- How to Cite
Recent advances in the technologies needed to digitize cultural heritage resources in three dimensions (3D) have led to the development of low-cost pieces of software and hardware for high quality projects aimed to reduce the distance between visitors and the cultural heritage displayed in museums and archaeological sites. Since this new techno-cultural enjoyment can be handled by both computers and mobile devices, its ever-increasing use can enhance the experience of both virtual, long-distance visitors and real visitors. The Etruscan Museum of Populonia Gasparri Collection has launched a project along these lines.
History of the collection
The Etruscan Museum of Populonia Gasparri Collection is a private institution mainly displaying artefacts found in Baratti and Populonia (Piombino, LI) during the excavations carried out by the Archaeological Superintendence in the first half of the 20th century (De Agostino 1965).
In order to recover the ancient iron waste, the lands around the gulf – rich in minerals that could effectively be used in modern blast furnaces – started to be intensively excavated as early as 1915. In compliance with Italy’s cultural heritage legislation (laws n. 364/1909 and n. 1089/1939), in case of discovery of archaeological material on private land, the owner of the land is entitled to a reward that may be paid either in money or through the cession of part of the properties. Tommaso Gasparri and his wife Giulia, owners of the Populonia estate since 1936, were therefore entitled to receive from the Superintendence a large amount of ancient objects, which would become the basis for the Collection.
Giulia and Tommaso immediately decided to set up a small Antiquarium of the excavations, conceived as part and parcel of any visit to the necropolis. The chosen locations were a few rooms on the ground floor of their villa, with an entrance opening on Populonia’s main street.
When it was time for them to get the artefacts for their collection, Tommaso wrote to Antonio Minto, Superintendent of the Antiquity of Etruria, inviting him to be generous with the rewards (Letter from Tommaso Gasparri to Antonio Minto of 19/02/1937, Ref. n. 77/1935, preserved in the Tuscan Superintendence Archive, Fasc. 9 Livorno 4, 1931-1935, Scavi di Populonia). Tommaso was also after the artefacts found in Populonia and preserved in the storage of the Royal Archeological Museum in Florence (Letter from Tommaso Gasparri to Antonio Minto of 07/02/1942, preserved in the Tuscan Superintendence Archive, Fasc. 9 Livorno 4, 1931-1935, Scavi di Populonia).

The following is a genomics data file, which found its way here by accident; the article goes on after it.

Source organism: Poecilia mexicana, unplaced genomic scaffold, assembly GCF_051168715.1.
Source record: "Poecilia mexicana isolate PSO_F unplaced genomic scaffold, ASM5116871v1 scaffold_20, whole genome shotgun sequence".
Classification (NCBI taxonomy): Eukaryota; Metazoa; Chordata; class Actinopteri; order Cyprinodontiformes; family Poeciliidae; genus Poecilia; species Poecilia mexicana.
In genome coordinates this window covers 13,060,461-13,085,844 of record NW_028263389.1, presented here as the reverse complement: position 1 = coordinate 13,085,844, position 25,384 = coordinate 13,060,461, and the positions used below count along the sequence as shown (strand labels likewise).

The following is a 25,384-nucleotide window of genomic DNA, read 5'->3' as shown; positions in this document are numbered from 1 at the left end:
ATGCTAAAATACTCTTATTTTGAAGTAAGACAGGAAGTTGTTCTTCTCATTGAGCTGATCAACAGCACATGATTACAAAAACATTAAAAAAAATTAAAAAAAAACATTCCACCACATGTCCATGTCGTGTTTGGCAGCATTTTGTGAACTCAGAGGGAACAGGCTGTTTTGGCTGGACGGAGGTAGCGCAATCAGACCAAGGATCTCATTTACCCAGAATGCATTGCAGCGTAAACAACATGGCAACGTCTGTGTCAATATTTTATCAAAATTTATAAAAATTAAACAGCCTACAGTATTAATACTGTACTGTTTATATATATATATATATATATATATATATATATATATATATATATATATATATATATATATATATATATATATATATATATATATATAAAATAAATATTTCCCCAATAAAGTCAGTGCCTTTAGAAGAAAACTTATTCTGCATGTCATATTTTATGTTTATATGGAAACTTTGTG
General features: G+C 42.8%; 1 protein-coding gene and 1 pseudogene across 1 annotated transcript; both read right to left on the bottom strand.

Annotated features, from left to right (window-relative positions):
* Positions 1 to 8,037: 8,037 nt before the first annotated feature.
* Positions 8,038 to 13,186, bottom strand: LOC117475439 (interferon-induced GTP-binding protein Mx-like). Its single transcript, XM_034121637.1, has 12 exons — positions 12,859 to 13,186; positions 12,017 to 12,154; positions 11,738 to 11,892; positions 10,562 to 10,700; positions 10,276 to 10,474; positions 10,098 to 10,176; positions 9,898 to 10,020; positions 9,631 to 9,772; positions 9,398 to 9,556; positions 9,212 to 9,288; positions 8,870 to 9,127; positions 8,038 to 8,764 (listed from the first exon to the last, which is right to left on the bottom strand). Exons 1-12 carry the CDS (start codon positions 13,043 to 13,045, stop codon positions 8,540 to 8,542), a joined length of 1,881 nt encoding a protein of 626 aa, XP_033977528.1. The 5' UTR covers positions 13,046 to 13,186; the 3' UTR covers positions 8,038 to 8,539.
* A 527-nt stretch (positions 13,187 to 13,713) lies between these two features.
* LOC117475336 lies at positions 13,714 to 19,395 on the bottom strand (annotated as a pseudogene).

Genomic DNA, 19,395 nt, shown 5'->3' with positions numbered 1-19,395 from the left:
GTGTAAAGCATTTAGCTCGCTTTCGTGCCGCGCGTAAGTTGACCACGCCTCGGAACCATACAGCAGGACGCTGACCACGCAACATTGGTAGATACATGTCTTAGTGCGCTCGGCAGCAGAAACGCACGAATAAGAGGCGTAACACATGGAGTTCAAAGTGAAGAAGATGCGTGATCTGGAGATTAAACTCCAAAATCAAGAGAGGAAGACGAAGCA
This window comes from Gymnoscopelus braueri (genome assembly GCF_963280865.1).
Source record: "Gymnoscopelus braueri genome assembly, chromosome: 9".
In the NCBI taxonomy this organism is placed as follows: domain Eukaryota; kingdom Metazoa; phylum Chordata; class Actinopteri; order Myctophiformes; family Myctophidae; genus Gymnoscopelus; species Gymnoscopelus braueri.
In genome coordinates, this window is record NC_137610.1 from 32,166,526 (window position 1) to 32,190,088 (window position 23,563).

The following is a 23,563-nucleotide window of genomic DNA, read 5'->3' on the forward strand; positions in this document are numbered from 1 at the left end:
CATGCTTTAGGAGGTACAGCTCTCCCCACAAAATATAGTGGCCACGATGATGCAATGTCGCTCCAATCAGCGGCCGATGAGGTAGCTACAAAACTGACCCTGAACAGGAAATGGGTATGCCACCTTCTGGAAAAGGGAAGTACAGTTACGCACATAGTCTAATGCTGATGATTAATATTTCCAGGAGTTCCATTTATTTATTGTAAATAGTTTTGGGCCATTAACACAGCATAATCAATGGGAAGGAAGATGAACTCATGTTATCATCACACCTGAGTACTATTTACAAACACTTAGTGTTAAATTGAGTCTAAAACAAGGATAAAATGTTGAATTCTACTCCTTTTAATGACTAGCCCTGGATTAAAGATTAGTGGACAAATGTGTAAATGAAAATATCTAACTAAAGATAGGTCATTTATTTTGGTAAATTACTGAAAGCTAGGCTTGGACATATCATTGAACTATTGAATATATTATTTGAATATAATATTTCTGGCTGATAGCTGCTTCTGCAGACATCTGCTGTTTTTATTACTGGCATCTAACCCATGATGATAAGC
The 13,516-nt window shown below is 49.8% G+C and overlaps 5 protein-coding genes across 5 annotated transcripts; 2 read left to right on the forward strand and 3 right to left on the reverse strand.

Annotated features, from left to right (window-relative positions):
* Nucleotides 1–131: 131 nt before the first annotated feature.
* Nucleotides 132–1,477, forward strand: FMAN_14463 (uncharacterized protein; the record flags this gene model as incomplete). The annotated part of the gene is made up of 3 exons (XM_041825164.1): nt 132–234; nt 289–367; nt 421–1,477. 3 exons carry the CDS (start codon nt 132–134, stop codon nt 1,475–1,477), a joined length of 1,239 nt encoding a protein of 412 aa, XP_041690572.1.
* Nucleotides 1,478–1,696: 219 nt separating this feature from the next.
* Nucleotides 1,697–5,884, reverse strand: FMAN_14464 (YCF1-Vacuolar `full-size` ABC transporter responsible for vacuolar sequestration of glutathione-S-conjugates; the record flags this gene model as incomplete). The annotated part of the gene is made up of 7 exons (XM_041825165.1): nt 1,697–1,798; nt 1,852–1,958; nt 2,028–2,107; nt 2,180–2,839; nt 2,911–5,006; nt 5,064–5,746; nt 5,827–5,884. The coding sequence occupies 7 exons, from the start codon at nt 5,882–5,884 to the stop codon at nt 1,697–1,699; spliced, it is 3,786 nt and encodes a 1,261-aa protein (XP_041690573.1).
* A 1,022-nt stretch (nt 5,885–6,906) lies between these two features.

Between August and October 1937, under the direction of the Superintendent Antonio Minto, Giulia Gasparri and Alessandro Salti (chair of the order of the Museums) proceeded to set up the exhibits in the Antiquarium (draft of letter from Antonio Minto to Giulia Gasparri of 29/07/1937 and letter from Giulia to Minto of 27/08/1937 and 11/10/1937 preserved in the Tuscan Superintendence Archive, Fasc. 9 Livorno 4, 1931-1935, Scavi di Populonia). By October the Museum was almost ready, but the war and the death of Giulia and Tommaso’s son Leone interrupted the project.
The Antiquarium was completed in 1942 and inaugurated in the spring of 1943. To the original collection were added the findings discovered during the 1950s governmental excavations and a rather miscellaneous group of artefacts recovered off-site, in the fields and the sea of the Baratti gulf (Figure 1). The Museum was robbed in 1957, 1971 and 1975; all three robberies were most likely commissioned thefts.
In 1988, following a reorganization, the Museum was moved to its present location, the former oil mill of Populonia, built by Curzio Desideri in 1882. For nearly fifty years this small Antiquarium has been the only local museum retracing the history of the ancient city of Populonia from the 9th century BC to the Late Imperial period (Figure 2).
The Museum today
Today, some of the major and most visited museums and archaeological parks of the country are spread over the stretch of coast around Populonia known as Val di Cornia. The Società Parchi Val di Cornia was started in 1997 and it is now entirely run on public capital (Casini & Zucconi 2003).
Its task is that of integrating and managing the natural and cultural heritage, the archaeological areas and the museums of Piombino, Campiglia Marittima, San Vincenzo, Suvereto and Sassetta. The Parks System includes the Archaeominerary Park of San Silvestro (since 1996), the Archaeological Park of Baratti and Populonia (since 1998), the Archaeological Park of the Acropolis (since 2007), the Archaeological Museum of the territory of Populonia, opened in Piombino in 2001, the Museum of the Castle and of the Medieval Pottery completely renovated in 2013, the Museum of the Campiglia Rock (since 2008) and some naturalistic parks (Sbrilli & Luzzati 2009). Every year the Tuscany Region reports on its website the number of admissions in each museum (http://www.regione.toscana.it/-/musei-della-toscana-rapporto-2015).